Image: Tyrone Siu, Reuters
Taiwan Semiconductor Manufacturing Co (TSMC) said on Tuesday it would raise nearly US$9-billion from the debt markets to help fund expansion and spend around $178-million to open a Japanese material research subsidiary.
The world’s top contract chip maker last month posted its best-ever quarterly profit and hiked revenue and capital spending estimates to record levels as it forecast “multiple years of growth opportunities”.
Taiwan’s tech firms have benefited from soaring demand for chips that go into laptops, tablets, smartphones and other products to support the work and study at home boom around the world during the Covid-19 pandemic. They are working hard, too, to address a shortage of chips for car makers.
The company said in January it expected to raise capital spending on the production and development of advanced chips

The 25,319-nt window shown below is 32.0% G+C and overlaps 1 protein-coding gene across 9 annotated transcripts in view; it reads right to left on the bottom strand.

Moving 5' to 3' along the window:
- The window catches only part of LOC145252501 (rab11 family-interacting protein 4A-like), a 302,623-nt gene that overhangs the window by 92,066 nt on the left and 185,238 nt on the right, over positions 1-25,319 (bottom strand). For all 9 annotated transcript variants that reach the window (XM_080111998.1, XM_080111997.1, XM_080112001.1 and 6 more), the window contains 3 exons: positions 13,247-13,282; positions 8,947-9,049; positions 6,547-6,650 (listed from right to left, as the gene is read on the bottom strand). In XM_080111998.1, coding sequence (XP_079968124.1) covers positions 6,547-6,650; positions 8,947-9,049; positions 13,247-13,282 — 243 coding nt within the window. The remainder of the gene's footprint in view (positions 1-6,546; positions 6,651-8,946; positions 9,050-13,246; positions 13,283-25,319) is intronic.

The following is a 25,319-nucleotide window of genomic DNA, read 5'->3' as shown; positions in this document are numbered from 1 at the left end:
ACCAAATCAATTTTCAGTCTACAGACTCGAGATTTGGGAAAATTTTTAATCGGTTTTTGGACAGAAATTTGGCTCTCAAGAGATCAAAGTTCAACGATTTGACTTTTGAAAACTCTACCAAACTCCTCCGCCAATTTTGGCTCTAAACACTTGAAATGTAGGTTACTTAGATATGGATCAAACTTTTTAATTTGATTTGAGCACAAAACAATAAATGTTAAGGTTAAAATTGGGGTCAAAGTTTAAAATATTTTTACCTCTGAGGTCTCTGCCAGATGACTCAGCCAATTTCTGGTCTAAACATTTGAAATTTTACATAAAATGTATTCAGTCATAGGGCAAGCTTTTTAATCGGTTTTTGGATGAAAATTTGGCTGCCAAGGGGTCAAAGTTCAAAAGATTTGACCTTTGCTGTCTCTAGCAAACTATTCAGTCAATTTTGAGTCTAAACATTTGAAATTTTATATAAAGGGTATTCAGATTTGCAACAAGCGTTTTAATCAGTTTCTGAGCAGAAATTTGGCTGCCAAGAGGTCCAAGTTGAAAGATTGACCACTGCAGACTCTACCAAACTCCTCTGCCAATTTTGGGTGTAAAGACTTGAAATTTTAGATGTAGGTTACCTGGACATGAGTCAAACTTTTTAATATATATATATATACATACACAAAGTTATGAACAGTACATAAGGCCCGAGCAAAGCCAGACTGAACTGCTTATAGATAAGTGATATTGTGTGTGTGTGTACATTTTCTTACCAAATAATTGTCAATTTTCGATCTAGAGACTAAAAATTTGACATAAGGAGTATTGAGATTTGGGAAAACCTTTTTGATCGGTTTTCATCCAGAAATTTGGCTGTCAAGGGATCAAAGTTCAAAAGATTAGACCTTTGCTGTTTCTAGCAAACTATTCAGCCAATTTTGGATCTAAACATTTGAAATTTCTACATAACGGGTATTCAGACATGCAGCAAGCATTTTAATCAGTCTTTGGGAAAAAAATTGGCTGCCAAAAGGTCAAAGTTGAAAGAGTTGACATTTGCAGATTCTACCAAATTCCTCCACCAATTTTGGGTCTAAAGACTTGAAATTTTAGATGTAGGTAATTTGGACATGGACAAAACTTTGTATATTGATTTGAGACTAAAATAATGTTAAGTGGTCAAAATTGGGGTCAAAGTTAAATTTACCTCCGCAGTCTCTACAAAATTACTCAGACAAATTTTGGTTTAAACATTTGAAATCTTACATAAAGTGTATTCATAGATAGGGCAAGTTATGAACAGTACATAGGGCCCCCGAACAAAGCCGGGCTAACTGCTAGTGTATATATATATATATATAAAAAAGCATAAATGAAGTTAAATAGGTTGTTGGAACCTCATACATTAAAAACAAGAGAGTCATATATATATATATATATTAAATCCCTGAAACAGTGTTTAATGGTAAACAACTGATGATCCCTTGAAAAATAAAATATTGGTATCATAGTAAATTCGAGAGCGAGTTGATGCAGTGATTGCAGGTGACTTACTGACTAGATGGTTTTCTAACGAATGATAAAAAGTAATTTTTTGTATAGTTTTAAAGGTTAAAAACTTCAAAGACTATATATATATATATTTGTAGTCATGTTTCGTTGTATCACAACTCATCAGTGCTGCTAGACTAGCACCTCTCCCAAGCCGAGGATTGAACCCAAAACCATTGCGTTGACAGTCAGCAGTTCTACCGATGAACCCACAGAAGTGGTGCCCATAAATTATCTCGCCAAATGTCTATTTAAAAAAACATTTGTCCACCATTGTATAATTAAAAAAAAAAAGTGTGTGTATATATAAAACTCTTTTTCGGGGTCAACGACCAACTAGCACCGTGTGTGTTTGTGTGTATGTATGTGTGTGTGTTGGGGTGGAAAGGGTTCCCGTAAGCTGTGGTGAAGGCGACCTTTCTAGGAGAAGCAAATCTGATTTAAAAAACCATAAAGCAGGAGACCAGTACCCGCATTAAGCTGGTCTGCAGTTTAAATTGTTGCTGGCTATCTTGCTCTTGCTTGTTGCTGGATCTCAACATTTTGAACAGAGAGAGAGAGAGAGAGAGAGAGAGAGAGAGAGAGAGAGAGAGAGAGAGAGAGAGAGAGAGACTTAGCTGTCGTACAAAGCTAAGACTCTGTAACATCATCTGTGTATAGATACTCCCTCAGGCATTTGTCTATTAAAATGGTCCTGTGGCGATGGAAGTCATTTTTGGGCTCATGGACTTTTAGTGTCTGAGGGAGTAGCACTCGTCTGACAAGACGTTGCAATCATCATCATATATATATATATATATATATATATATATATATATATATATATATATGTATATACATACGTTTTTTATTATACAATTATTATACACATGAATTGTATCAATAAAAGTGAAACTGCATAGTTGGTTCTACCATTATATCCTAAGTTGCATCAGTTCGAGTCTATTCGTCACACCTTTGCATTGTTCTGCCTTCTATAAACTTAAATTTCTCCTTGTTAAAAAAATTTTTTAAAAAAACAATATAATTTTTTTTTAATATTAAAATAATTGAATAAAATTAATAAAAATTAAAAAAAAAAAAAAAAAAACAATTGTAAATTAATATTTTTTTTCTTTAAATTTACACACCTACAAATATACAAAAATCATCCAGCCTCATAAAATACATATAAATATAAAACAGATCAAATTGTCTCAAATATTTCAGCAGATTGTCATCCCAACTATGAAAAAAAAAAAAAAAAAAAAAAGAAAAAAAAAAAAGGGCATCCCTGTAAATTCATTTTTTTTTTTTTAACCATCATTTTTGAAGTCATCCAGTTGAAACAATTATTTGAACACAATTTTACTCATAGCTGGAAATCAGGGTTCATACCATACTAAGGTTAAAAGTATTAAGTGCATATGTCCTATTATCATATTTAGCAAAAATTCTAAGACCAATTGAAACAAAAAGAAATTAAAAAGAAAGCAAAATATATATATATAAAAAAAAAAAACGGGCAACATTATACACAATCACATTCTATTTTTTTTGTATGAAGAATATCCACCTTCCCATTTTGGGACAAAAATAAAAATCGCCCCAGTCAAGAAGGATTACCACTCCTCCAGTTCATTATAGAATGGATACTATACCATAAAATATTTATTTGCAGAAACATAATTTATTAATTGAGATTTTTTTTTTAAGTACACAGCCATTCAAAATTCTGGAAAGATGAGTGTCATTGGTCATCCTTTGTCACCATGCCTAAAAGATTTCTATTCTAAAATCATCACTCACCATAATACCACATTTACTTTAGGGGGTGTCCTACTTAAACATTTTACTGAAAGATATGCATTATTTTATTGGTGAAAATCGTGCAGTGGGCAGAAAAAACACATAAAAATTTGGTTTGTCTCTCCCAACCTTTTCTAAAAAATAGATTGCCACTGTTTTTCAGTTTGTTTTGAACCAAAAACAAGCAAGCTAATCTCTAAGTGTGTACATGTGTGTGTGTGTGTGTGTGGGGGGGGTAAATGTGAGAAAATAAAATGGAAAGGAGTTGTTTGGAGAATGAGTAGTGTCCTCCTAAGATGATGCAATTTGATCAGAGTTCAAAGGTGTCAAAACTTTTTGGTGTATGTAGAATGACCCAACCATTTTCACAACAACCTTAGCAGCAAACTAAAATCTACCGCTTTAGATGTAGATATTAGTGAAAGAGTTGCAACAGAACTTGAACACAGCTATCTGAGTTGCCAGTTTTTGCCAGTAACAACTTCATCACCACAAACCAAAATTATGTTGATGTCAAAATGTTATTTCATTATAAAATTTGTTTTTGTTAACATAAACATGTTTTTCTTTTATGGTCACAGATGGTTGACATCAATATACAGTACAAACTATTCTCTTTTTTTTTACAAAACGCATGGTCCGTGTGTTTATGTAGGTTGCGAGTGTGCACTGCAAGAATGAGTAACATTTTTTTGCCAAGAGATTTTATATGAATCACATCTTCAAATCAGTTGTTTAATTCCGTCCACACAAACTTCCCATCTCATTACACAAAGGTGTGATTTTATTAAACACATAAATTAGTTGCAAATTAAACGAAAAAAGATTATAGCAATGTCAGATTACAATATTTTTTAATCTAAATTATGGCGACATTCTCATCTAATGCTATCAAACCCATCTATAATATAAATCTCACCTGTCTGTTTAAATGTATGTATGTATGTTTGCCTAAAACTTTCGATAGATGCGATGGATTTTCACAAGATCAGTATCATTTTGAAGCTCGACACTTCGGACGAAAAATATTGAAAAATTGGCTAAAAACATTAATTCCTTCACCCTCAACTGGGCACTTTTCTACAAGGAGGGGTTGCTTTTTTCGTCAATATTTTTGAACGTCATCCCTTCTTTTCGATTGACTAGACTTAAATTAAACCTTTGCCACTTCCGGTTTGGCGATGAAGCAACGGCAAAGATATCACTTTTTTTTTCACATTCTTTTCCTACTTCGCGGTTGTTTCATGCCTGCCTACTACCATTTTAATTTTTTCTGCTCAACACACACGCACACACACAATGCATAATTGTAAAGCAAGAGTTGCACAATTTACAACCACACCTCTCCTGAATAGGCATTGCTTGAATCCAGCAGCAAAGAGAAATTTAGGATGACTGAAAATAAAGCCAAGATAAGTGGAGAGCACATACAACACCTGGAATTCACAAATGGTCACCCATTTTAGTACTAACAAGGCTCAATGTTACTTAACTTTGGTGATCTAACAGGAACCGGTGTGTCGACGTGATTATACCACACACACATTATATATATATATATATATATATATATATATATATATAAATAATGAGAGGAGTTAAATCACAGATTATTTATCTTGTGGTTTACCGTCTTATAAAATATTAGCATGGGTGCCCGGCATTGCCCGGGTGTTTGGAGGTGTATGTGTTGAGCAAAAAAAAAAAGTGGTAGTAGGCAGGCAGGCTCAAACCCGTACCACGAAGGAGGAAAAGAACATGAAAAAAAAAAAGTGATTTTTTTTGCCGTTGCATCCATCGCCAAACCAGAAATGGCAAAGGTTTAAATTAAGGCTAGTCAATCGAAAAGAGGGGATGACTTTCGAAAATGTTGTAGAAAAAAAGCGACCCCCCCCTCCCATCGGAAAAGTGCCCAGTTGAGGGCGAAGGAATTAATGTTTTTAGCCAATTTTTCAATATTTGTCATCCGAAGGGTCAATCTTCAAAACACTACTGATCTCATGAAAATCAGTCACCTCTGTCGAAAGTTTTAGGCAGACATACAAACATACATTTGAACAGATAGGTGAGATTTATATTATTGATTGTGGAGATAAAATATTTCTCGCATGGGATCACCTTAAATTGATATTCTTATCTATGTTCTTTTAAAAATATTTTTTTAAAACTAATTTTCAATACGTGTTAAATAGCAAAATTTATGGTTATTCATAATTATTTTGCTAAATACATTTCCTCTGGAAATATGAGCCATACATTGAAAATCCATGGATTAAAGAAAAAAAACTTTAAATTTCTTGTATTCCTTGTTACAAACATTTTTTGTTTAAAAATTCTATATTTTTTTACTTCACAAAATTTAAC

In a statement after a board meeting, the company said the board had approved the issuance of unsecured corporate bonds domestically not exceeding T$120-billion ($4.3-billion).
It also approved the provision of a guarantee to wholly owned subsidiary TSMC Global for its issuance of US dollar-denominated senior unsecured corporate bonds not to exceed $4.5-billion.
The money raised would “finance TSMC’s capacity expansion and/or pollution prevention-related expenditures”, it said, without elaborating.
The company said in January it expected to raise capital spending on the production and development of advanced chips to $25-billion to $28-billion this year, as much as 60% higher than the amount it spent in 2020.
In its statement on the board meeting, it said the board had approved capital appropriations of about $11.8-billion for fab construction, installation and upgrade of advanced technology capacity and “second quarter 2021 R&D capital investments and sustaining capital expenditures”.
TSMC also said the board had approved the establishment of a wholly owned Japanese subsidiary in Japan to expand 3D integrated circuit (3DIC) material research, with a paid-in capital of not more than $178-million. — Reported by Ben Blanchard, (c) 2021 Reuters